Gangs of New York wears its violence on its sleeve, and its protagonist, although motivated by the desire to honour his father, could be more accurately described as being consumed with revenge. Finally, in The Pianist, we are presented with ignorant bigoted genocide, a more depressing theme is hard to find. While it may not have garnered Oscar's top prize (although, the Academy is not shy about its respect for Holocaust films), for its emotionally powerful journey, The Pianist will be declared my choice of Best Picture of 2002.

Best Picture of 2002
Academy's choice:

Chicago


Matt's choice:

The Pianist



Your choice:



Vote for your own favourite with the poll above. We move now to another year of ten nominees by reviewing the films up for consideration in 1940, a collection which happens to include a number of classics.

And the nominees for Best Picture of 1940 are:
  • All This, and Heaven Too
  • Foreign Correspondent
  • The Grapes of Wrath
  • The Great Dictator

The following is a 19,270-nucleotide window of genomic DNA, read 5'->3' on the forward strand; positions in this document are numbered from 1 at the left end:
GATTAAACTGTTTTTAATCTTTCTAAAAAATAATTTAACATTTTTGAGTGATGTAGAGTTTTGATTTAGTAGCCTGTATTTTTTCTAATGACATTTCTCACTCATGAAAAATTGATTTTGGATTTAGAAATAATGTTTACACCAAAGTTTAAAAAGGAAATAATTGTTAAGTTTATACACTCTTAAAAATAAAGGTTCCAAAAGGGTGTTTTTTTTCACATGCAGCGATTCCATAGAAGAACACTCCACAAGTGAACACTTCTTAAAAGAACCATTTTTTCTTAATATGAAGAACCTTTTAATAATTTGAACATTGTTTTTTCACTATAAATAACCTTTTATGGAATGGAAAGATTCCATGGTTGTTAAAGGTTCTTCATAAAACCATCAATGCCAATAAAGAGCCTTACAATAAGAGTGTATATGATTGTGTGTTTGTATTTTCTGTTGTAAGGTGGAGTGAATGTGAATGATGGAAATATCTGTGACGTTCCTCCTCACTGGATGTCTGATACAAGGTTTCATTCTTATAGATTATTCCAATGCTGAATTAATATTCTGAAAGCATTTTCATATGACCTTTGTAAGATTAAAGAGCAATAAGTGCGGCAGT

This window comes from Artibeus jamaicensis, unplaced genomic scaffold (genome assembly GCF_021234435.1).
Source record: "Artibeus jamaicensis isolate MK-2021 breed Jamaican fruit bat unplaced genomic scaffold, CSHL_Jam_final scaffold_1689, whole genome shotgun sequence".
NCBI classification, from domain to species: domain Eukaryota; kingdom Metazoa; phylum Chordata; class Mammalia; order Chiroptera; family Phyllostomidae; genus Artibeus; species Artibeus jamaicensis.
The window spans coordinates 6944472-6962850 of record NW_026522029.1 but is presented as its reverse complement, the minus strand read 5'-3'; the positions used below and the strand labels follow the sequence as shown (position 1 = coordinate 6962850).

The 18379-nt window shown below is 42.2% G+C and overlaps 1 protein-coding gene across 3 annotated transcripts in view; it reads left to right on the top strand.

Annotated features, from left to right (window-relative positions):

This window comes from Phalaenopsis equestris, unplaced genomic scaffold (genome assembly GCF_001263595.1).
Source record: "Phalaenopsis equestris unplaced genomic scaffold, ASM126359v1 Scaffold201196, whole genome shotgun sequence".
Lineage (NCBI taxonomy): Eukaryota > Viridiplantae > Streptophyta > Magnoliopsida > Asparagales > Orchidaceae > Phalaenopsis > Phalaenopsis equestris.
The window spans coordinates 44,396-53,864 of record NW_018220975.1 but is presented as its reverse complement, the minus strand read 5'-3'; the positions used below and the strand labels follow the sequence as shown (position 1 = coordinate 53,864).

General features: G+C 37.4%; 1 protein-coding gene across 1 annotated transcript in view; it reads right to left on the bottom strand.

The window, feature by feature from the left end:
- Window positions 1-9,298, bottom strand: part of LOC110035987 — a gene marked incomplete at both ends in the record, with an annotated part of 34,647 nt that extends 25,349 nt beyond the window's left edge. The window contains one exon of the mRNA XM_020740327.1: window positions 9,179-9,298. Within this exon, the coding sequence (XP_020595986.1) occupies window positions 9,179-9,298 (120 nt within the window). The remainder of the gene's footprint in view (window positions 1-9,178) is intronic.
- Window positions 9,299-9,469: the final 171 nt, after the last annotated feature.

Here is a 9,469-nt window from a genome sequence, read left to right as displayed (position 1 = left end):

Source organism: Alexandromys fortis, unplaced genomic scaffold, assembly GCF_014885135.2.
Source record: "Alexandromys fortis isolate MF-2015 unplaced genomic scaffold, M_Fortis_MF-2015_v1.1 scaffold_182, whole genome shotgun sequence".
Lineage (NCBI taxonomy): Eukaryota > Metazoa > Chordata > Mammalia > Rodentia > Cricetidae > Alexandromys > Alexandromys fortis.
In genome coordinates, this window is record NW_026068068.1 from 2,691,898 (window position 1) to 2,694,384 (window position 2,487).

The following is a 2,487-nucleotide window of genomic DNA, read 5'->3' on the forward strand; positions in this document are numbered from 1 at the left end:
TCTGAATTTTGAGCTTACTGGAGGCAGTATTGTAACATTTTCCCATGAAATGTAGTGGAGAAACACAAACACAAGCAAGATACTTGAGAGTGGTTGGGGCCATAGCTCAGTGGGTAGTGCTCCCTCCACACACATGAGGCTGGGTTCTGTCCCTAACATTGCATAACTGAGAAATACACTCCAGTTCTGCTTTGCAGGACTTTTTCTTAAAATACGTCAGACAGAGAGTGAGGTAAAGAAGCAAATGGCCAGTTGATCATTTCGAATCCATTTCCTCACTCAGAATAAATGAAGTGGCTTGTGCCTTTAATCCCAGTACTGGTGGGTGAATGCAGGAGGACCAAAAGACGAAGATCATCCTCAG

• Kitty Foyle
  • The Letter
  • The Long Voyage Home
  • Our Town
  • The Philadelphia Story
  • Rebecca
My current rehearsal schedule may begin to encroach on my movie-watching duties, so please don't be surprised if there is a short delay before we get to these fine films. I'll do my best to keep the hiatus to a minimum.

Wednesday, June 23, 2010

2002 - The Pianist

Well, I'm settled in here at the Allenberry Playhouse in Boiling Springs, Pennsylvania. Music rehearsals began yesterday and, for those of you familiar with My Fair Lady, you'll know that Col. Pickering is not required to flex his singing muscle all that much. Consequently, I have had a grand total of 45 minutes of rehearsal time in the past two days, which is good news for Matt vs. the Academy because it meant I could watch another film today. This wealth of free time will not last forever, though. In fact, tomorrow, we begin rehearsing scenes and again, for those familiar with My Fair Lady, you'll know that Col. Pickering, despite his sparse dialogue, spends a great deal of his time sitting in the background.

Last chance to vote for the next year of review. The poll is waiting for your mouse to click it.

Earlier today, I viewed the last of the 2002 Best Picture nominees...


The Pianist
Director:
Roman Polanski
Screenplay:
Ronald Harwood
(based on the memoir by Wladyslaw Szpilman)
Starring: